Trade deadline season is always a blast for hockey fans; the nervous speculation of comers and goers ramps up into a frothing frenzy, a guy who knows a guy swears Ryan Smyth is coming to town, then the day comes and nothing is ever as predicted. Rumors of the overall demise of deadline day naturally dissipate when the trades start to come down in the morning and the inevitable letdown completes the process when your team doesn’t get The Guy you were anticipating.
Once again this year, the Maple Leafs will be sellers at the trade deadline. The name of the game will be shedding contracts and the veterans who hold them, and in return, hopefully, will come a bevy of future draft picks and perhaps some blue chip prospects.
But let’s first address one of the current rumors that truly cements the legacy of deadline day, which we in the business often call “silly season.” The rumor? That GM Brian Burke will bring in one of the main pillars of his Stanley Cup champion team from Anaheim, behemoth defenseman Chris Pronger.
While the big man may be moved by the struggling Ducks (though both the blueliner and his team looked good in thrashing upstart Phoenix earlier this week), sending him to the Leafs makes no sense based on the traditional parameters of a deadline deal.
Acquiring Pronger, while likely shedding other veterans on the current lineup, neither makes the Leafs good enough to be a contender, nor helps them rebuild. And for those pro-tanking fans out there, it certainly doesn’t make a run at the John Tavares draft sweepstakes any easier to win. Under no scenario do the Leafs benefit from a Pronger acquisition, as good as he is. So let’s just lock that one away.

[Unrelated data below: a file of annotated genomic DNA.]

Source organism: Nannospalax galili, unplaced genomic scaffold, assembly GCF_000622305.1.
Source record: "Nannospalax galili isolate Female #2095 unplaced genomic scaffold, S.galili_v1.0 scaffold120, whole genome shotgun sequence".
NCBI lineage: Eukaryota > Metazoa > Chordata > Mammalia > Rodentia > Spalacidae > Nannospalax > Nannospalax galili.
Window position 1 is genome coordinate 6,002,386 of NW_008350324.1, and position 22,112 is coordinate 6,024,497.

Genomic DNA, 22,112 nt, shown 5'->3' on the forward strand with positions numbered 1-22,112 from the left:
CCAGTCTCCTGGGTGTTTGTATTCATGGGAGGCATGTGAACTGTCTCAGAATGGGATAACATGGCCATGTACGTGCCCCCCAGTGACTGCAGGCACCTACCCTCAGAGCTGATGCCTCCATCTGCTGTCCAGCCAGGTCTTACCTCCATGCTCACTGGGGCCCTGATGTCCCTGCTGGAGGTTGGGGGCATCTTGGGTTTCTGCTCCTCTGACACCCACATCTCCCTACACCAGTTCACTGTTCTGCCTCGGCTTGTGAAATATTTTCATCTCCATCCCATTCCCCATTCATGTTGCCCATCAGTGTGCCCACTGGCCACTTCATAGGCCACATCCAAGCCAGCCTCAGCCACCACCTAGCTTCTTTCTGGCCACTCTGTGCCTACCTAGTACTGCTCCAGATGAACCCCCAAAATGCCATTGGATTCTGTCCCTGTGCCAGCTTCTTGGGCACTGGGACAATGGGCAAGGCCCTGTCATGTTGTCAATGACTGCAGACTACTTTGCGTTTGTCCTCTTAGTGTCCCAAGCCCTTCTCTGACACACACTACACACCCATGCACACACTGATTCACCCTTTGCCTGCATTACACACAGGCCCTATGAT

Having said that, the Leafs do have blueliners to move and Tomas Kaberle is the most attractive. His contract is reasonable for a contender to pick up and he has the much-vaunted puck-moving skills that made Brian Campbell the darling of last year’s trade deadline.
Up front, the Buds are also looking to unload talent, but that talent hasn’t exactly been helping them out lately. Nik Antropov, he of the big body and so much potential, has been in a desolate funk lately, dropping his stock on the open market. The lanky Kazakh hasn’t scored a goal since Dec. 20 against Pittsburgh and doesn’t even have a point in the past three games. At 28 years of age, it’s unlikely Antropov will get any better than he is now and that ceiling seems to be of a 20-goal scorer, 25 tops.
The main goals of the Buds at this year’s deadline is to replenish draft picks lost in summer pickups of role players such as Ryan Hollweg and Jamal Mayers. It may be hard to stomach losing Antropov, who is essentially the one offensive weapon opposing teams look out for right now. The truth of the matter is Burke would probably be satisfied with a second round pick and maybe one later selection, too.
Kaberle would naturally reap a bigger reward and a late first round pick is not out of the question. If the buyer is particularly desperate, maybe a prospect gets thrown in for good measure. Then we’ll have the hard evidence of what Burke can do for this team.
This article also appears in the Toronto Metro newspaper.
Ryan Kennedy is a writer for The Hockey News magazine, the co-author of the book Hockey’s Young Guns and a regular contributor to THN.com. His blog appears Monday and Wednesday, his column – The Straight Edge – every Friday, and his prospect-watch feature, The Hot List appears Tuesdays.
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